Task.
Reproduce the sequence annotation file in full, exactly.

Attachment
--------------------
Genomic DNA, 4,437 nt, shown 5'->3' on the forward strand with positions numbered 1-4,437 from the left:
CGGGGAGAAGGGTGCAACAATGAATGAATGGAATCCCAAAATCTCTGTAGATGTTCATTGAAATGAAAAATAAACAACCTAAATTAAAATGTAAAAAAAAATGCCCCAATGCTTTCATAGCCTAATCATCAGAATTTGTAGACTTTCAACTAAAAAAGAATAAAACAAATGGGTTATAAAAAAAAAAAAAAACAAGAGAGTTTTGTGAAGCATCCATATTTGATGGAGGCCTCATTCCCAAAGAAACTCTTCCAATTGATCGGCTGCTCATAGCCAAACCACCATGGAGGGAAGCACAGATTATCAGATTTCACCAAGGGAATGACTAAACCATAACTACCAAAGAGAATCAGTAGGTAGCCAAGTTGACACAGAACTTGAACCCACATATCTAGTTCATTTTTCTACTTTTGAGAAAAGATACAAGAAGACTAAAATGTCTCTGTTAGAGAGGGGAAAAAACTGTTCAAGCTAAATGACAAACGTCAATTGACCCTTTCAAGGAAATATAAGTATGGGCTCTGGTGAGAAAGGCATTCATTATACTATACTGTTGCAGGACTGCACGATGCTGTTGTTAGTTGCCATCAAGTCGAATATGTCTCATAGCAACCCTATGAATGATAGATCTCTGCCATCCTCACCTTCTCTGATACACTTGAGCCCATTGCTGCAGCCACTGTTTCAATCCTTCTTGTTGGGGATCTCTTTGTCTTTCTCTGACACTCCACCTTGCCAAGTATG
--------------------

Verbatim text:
Genomic DNA, 4,437 nt, shown 5'->3' on the forward strand with positions numbered 1-4,437 from the left:
CGGGGAGAAGGGTGCAACAATGAATGAATGGAATCCCAAAATCTCTGTAGATGTTCATTGAAATGAAAAATAAACAACCTAAATTAAAATGTAAAAAAAAATGCCCCAATGCTTTCATAGCCTAATCATCAGAATTTGTAGACTTTCAACTAAAAAAGAATAAAACAAATGGGTTATAAAAAAAAAAAAAAACAAGAGAGTTTTGTGAAGCATCCATATTTGATGGAGGCCTCATTCCCAAAGAAACTCTTCCAATTGATCGGCTGCTCATAGCCAAACCACCATGGAGGGAAGCACAGATTATCAGATTTCACCAAGGGAATGACTAAACCATAACTACCAAAGAGAATCAGTAGGTAGCCAAGTTGACACAGAACTTGAACCCACATATCTAGTTCATTTTTCTACTTTTGAGAAAAGATACAAGAAGACTAAAATGTCTCTGTTAGAGAGGGGAAAAAACTGTTCAAGCTAAATGACAAACGTCAATTGACCCTTTCAAGGAAATATAAGTATGGGCTCTGGTGAGAAAGGCATTCATTATACTATACTGTTGCAGGACTGCACGATGCTGTTGTTAGTTGCCATCAAGTCGAATATGTCTCATAGCAACCCTATGAATGATAGATCTCTGCCATCCTCACCTTCTCTGATACACTTGAGCCCATTGCTGCAGCCACTGTTTCAATCCTTCTTGTTGGGGATCTCTTTGTCTTTCTCTGACACTCCACCTTGCCAAGTATG